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When Joni Mitchell Sang About Stardust, She May Have Been Right About The Origins Of Life On Earth. In 15 Facts. Print-ready version

by Rebecca Coffey
March 8, 2021

1.    Stardust (a/k/a "cosmic dust") is largely matter that didn't coalesce into planets or other celestial bodies during the formation of the solar system. A typical grain of stardust has a rock-like core and one or more outer layers of iced water, methane, or ammonia. Individual dust particles can be as small as a red blood cell or as large as a meter wide.

2.    If you are far away from light pollution, you can probably see our solar system's stardust cloud without aid of a telescope. This is courtesy of a phenomenon called the Zodiacal light. Either before or after sunset (depending on the time of year and your position on Earth), sunlight radiating through Earth-centric stardust makes the dust particles sparkle against night sky.

3.    In our solar system, stardust spirals into the shape of a disk, but not all star dust is confined to our solar system or to that shape. Four separate intergalactic dust clouds (a/k/a "nebulae") have been described in scientific literature. These are huge -  perhaps 10-50 times the size of our sun. Eventually, they may collapse into each other and form new stars. Billions of years after that, those stars may go nova and form new dust.

4.    The dust grains in nebulae are pretty scarce. A cubic kilometer of a cloud would probably hold only a few hundred to a few thousand miniscule grains. The remainder of the cloud would probably be made up of helium and hydrogen gas.

5.  There's an old Joni Mitchell song that claims, "We are stardust" - and then almost right away equates stardust with "billion-year-old carbon." Was Ms. Mitchell speaking accurately?

6.    She was, if we consider how much of our solar system's stardust settles to Earth. Estimates vary wildly between 5 and 300 tons per day. At least some of that dust has a carbon core, and all of that fallout undoubtedly integrates into dirt, where it feeds plants and, by extension, us. We are, indeed, at least partly carbon.

7.    The enormous amount of carbon in human and animal bones is what helps scientists radiocarbon date the findings from ancient and prehistoric archeological sites.

8.    Even though we know that all of Earth's plant and animal life is heavily carbon-based, a fundamental question remains. How did life itself begin on Earth? How did we humans become organisms that could inhale carbon dioxide and eat carbon-rich plants? According to Charles Darwin, the Old Testament got things all wrong. Life started not with countless plant and animal species being created in a few days' worth of Godly labor. Instead, sometime after Earth was formed, one or more inanimate cells somehow became animate. It was a chemical accident.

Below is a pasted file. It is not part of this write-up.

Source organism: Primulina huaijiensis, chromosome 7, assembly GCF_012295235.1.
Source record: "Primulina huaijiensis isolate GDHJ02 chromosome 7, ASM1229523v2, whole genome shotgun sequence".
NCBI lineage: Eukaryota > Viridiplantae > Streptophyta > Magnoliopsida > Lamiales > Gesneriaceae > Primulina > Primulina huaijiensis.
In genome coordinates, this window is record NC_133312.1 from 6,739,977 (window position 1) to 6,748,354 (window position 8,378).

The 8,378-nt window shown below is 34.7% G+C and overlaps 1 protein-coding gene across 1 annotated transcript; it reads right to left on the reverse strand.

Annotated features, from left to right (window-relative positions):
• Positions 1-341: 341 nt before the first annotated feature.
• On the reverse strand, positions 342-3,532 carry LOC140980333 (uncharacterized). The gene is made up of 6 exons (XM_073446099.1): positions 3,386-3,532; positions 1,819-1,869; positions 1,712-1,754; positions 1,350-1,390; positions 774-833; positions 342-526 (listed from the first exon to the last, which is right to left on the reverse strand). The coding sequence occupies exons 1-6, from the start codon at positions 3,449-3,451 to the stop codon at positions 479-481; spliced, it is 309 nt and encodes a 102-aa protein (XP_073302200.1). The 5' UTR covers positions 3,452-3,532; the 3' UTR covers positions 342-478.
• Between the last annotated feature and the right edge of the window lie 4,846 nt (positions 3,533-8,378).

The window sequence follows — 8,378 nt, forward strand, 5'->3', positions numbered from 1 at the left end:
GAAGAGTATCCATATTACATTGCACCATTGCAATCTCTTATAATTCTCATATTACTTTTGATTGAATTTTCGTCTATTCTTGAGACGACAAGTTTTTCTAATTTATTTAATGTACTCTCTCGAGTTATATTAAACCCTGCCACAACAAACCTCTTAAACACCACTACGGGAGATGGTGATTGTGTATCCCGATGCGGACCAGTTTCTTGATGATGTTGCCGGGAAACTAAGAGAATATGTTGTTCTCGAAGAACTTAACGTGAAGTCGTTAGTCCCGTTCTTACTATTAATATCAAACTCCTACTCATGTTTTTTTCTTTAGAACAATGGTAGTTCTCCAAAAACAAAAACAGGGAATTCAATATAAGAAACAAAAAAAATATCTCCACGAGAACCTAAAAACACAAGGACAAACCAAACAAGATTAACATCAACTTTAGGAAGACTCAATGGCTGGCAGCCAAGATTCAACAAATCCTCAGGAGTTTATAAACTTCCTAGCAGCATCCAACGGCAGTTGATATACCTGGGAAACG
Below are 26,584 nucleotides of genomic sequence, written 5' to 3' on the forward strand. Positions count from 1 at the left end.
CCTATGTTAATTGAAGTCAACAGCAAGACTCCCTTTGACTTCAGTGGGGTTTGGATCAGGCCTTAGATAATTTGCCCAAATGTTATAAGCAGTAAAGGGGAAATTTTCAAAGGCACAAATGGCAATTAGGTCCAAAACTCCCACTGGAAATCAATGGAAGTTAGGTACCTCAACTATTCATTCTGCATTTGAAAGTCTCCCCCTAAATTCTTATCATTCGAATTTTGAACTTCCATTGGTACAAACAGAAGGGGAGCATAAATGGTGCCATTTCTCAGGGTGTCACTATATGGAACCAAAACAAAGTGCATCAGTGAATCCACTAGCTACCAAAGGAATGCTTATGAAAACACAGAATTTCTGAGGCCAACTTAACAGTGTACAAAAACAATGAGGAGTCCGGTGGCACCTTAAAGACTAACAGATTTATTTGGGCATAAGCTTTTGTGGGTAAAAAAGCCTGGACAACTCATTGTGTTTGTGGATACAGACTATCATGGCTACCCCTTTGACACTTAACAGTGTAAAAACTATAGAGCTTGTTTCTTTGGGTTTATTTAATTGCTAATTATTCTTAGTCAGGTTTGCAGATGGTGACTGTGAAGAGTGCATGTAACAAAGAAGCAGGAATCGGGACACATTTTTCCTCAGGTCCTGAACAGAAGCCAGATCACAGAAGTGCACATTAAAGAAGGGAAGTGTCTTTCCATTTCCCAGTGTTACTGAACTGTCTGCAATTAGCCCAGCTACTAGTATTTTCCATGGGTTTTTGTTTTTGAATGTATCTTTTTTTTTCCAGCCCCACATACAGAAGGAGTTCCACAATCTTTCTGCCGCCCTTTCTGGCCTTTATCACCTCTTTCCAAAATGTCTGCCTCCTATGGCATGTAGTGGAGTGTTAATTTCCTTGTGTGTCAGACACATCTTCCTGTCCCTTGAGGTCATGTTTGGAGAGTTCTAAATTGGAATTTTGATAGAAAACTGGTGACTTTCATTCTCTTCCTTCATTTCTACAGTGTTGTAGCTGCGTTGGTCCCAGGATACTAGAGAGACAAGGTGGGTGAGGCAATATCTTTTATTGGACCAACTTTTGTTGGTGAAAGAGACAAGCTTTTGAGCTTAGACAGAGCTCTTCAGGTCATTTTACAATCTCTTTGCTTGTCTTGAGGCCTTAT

9.    Eventually one or more animate cells multiplied. That, too, was an accident.

10. Also accidentally, some cellular progeny turned out to be only imperfect copies of their parents. When imperfections worked to a cell's advantage (or at least didn't kill the cell off), the cell passed its new peculiarities on to its progeny.

11. According to Darwin, eventually some single-celled creatures became multi-celled. Because not every multi-celled life form had the same idiosyncrasies, significant differences crept in. Over eons, plants and animals diverged into separate "kingdoms." As nature "rinsed and repeated," species emerged, thrived, and died out, and all the while new species formed.

12. We may not know as much as we'd like about specific timetables, but we do know that life on Earth began more than 3.5 billion years ago. That's the age of Earth's oldest fossils.

13. Was Darwin right in thinking that one or more inanimate cells spontaneously burst into life? Maybe not. Maybe they were alive from the start. Back in 1969, a carbon-rich meteorite fell to Earth in Murchison, Australia. An analysis in 2010 showed that it contained organic compounds. If such compounds routinely fell to Earth on meteorites or stardust, that might have seeded life on this planet.

14. The idea that life exists in the universe and is randomly distributed by stardust and meteorites is commonly referred to as "panspermia" (from Ancient Greek πᾶν (pan) 'all', and σπέρμα (sperma) 'seed'.) If indeed that is how life on Earth took hold, [drum roll, please...]

15. We are all space aliens.

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Added to Library on March 8, 2021. (727)


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